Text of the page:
Jesus said, “Beware! Guard against every kind of greed. Life is not measured by how much you own.” To me he says, “Life is not measured by how much you achieve, or how famous you become.” (Which is retrospect is a good thing, considering how little I have achieved!)
By what is life measured then? Simply this, the richness of our relationship with God. How much time and effort do I spend on that? How much worry do I expend on whether this relationship will sustain me through my years left on earth? Last week a friend preached at our church. He said simply this, if you want to know what or who you really worship, look at how you spend your time, your money and your energy. We invest these on our jobs, our houses, our holidays, our family, friends. Does God get anything at all?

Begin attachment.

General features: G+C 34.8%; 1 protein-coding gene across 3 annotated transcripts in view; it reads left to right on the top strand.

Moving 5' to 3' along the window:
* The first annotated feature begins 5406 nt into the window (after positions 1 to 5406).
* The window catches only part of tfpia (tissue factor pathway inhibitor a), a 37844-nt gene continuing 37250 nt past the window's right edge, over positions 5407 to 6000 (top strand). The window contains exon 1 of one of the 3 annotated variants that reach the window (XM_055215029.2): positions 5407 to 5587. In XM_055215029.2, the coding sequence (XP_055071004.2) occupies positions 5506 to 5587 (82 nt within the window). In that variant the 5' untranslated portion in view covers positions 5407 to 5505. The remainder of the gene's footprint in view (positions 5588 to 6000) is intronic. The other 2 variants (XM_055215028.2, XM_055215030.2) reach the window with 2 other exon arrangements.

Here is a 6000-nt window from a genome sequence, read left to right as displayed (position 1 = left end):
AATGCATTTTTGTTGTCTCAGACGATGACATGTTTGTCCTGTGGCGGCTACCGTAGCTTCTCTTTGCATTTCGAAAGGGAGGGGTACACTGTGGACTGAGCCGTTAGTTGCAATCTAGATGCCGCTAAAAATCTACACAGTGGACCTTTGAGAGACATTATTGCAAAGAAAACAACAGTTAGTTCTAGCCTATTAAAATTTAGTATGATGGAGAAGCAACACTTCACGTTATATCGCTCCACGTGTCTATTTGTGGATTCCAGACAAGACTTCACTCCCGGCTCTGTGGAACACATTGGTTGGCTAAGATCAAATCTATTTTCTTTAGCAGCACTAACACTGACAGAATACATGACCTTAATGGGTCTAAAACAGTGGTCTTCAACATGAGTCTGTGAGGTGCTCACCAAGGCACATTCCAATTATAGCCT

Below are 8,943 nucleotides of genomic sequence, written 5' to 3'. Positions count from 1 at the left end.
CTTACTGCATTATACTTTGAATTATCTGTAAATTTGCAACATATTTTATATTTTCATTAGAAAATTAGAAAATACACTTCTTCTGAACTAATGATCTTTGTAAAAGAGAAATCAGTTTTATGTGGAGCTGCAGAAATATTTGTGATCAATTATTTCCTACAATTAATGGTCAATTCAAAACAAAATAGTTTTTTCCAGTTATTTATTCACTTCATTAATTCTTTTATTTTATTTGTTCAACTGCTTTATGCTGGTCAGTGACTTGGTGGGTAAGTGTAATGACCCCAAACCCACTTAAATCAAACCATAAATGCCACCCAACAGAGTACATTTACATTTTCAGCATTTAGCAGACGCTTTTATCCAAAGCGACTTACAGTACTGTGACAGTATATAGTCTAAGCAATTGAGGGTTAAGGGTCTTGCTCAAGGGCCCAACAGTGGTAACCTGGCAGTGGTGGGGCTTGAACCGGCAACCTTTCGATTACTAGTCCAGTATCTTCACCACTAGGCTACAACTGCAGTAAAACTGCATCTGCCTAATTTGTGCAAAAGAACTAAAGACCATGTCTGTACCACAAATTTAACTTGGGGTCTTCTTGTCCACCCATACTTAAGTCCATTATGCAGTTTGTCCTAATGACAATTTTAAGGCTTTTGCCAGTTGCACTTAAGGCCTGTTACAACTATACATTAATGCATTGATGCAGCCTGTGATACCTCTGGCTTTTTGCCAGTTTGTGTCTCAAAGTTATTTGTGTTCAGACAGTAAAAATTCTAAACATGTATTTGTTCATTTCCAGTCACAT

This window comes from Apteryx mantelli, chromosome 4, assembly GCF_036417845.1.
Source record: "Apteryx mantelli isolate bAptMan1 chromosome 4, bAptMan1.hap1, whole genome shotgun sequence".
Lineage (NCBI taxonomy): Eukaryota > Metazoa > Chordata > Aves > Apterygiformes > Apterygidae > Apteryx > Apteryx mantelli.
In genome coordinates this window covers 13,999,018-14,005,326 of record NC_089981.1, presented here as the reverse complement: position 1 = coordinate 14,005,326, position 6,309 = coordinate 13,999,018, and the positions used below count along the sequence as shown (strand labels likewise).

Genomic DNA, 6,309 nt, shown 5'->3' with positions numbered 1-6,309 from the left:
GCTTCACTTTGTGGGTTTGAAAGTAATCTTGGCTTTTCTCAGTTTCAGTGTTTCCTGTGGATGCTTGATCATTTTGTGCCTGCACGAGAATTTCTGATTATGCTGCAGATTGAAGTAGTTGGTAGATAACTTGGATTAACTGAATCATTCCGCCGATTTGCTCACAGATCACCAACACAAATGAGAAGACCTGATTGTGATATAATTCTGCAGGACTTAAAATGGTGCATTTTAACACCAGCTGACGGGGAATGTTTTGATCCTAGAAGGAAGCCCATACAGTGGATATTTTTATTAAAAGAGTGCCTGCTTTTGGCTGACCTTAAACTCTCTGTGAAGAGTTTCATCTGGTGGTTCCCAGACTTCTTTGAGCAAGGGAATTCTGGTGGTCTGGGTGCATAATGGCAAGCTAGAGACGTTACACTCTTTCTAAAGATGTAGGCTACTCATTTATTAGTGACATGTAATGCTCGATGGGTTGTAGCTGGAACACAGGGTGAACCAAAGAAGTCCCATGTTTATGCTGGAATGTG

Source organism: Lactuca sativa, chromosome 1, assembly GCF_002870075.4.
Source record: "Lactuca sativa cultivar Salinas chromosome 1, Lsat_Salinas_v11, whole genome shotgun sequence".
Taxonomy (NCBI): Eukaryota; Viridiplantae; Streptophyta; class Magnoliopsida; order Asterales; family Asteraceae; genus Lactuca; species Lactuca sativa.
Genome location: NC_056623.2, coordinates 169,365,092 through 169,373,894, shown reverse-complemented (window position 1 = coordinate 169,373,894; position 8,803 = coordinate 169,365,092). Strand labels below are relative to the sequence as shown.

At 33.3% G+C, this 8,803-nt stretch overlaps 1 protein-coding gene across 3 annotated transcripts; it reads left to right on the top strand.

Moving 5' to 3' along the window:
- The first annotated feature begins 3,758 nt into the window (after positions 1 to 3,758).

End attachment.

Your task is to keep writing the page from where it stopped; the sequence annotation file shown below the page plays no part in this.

If God has been squeezed out, it is not too late to refocus, not for me, not for anyone. As long as I have breath, I can pursue a rich relationship with the Father, and by God’s grace that relationship will grow. Having achieved neither wealth nor significance in life I realise how foolish it is, how stupid, to continue to focus all my energy on things I can never have, while neglecting something that I can. Something that is of infinitely more value. I feel convicted. I have wandered down the wrong path. May God give me wisdom, and the will to pursue what is best. True riches, worth working for, lasting riches, are found in relationship with the Father.
I am reminded of the words of the missionary Jim Elliot, who lost his life in his efforts to take the good news of Jesus to an unreached people group: “He is no fool who gives what he cannot keep to gain what he cannot lose.” He was simply echoing the words of Jesus: “If you try to hang on to your life, you will lose it. But if you give up your life for my sake, you will save it.” (Luke 9:24 and again in Luke 17:33)